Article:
A Quick Update

In 2010, we moved back to the small town in Colorado that I never stopped missing while we lived in Mexico. Now I sometimes miss Mexico, but I wouldn't travel as freely as we did when we were there, camping out in remote areas and so forth.

Mexico today is in a period of change, and in many ways it is more dangerous now. That said, I have plenty of American friends who still live there very happily, just taking a few more precautions than they did in the past.

Just to say!

Rosana

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May 9, 2006 — Yesterday Kelly and I went out in the afternoon, in our little Toyota motorhome, Cando, which is our only vehicle here. We drove across San Juan Cosala to Ruben’s restaurant, right next door to the big hot spring the town is famous for. I had been to Ruben’s last week for a women’s meeting, and at that time Ruben had invited us all to his big 60th birthday party. So that’s what Kelly and I went for. We took the motorhome rather than walking or taking the bus because we did some shopping too — getting a couple of floating pool toys from a stand in the street by the hot spring and getting some groceries. We are thinking about what kind of car to get, but we may want to get it in the US later this summer, we’ll see.

The party at Ruben’s was in full swing when we got there. A mariachi band in elegant light blue clothing was playing. There was food and drink. People were mostly sitting at tables, listening to the music and chatting. I waved at several of the women I had met last week, enjoying the feeling of knowing some people! We joined some of the women I’d met at one of the tables.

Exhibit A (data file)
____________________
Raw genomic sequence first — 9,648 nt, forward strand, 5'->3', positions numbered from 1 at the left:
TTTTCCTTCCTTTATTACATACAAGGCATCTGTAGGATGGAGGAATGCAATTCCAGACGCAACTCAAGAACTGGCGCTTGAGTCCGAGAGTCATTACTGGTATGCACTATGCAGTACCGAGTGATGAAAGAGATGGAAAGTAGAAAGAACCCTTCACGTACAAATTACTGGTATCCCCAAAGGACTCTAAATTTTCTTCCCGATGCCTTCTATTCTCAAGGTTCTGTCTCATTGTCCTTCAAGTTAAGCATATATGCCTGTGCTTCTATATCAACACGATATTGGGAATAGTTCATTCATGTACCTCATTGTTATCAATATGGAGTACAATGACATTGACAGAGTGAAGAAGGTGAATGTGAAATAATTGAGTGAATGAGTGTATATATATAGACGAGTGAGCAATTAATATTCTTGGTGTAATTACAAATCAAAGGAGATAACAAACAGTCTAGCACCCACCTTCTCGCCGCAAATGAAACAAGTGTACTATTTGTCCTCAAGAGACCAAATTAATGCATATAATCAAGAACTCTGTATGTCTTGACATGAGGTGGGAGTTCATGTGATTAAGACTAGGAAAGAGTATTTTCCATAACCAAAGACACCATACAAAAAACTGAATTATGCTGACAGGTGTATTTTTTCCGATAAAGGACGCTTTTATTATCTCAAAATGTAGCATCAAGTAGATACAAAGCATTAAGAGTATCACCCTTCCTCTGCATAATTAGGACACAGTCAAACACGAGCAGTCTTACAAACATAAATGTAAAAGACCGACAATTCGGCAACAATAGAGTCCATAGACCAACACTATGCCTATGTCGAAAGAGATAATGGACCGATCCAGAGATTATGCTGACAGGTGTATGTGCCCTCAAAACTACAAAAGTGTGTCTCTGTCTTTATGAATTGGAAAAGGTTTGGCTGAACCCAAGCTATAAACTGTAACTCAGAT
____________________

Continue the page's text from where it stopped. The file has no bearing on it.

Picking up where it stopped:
Ruben was everywhere, the gracious host. I don’t know his whole story, but he was born in nearby Jocotepec, he became an American citizen with excellent English somewhere along those 60 years, and now he runs this restaurant and is a bridge between the two cultures. The party reflected this, as there were both Mexicans and foreigners present, at least 150 people, I’d guess. Someone pointed out the mayor of Jocotepec to me.

So that’s one Mexican man.

The other? On our way home, we drove up a narrow street, with just enough room to drive between the curb on one side and the vehicles parked on the other. That was fine until we reached a point where a gray-haired man in dirty clothes was lying on the sidewalk, with his feet in the gutter. I got out and asked some kids if someone could help the guy move out of the street. The boys tried but he kicked at them drunkenly. I went over and spoke to him but I doubt he could understand my accent and I certainly couldn’t understand what he said, though I got the general drift and it wasn’t printable.

Backing up wasn’t an option as we had just barely gotten by a wide truck just before this.

A man appeared at the corner ahead and he began motioning to Kelly to drive forward past the drunk and his feet. Inch by inch, Kelly moved forward, just clearing the feet, which at least weren’t moving much. I found it harrowing, but we got past okay.

Two lives.

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